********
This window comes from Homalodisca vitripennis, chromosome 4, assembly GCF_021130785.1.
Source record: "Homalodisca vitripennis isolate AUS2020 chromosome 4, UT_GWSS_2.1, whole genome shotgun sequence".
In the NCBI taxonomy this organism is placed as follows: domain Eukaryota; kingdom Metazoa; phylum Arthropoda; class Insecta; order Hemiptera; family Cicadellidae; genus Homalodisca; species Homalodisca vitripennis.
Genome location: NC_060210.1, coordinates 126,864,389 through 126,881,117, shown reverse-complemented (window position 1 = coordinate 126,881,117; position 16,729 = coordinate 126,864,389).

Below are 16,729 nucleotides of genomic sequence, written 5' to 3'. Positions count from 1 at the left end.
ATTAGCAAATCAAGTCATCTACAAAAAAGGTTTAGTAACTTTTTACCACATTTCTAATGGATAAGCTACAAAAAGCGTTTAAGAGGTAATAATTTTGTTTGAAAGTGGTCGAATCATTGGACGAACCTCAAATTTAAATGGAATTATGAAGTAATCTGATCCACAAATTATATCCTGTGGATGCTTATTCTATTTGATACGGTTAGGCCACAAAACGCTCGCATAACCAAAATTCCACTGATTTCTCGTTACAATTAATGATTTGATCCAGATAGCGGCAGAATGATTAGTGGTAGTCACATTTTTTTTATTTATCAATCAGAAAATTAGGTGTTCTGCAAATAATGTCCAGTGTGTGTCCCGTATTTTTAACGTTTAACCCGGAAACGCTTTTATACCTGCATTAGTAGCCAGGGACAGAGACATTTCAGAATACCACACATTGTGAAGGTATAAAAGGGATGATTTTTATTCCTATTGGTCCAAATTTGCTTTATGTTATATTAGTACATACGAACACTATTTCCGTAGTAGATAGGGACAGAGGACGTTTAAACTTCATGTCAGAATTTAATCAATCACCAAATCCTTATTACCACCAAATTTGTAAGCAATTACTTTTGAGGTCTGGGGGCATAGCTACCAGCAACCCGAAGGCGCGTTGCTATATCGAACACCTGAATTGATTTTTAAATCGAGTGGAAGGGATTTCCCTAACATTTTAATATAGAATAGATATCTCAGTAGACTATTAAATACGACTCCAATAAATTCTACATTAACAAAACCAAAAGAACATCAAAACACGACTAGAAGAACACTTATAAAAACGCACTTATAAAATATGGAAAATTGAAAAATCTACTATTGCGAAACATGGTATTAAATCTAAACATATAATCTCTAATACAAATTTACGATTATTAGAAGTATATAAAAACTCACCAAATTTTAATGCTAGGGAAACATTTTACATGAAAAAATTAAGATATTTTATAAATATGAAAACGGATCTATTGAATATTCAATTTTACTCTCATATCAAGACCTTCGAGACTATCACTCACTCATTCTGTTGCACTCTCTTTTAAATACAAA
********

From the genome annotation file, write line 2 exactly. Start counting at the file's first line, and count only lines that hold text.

Source record: "Homalodisca vitripennis isolate AUS2020 chromosome 4, UT_GWSS_2.1, whole genome shotgun sequence".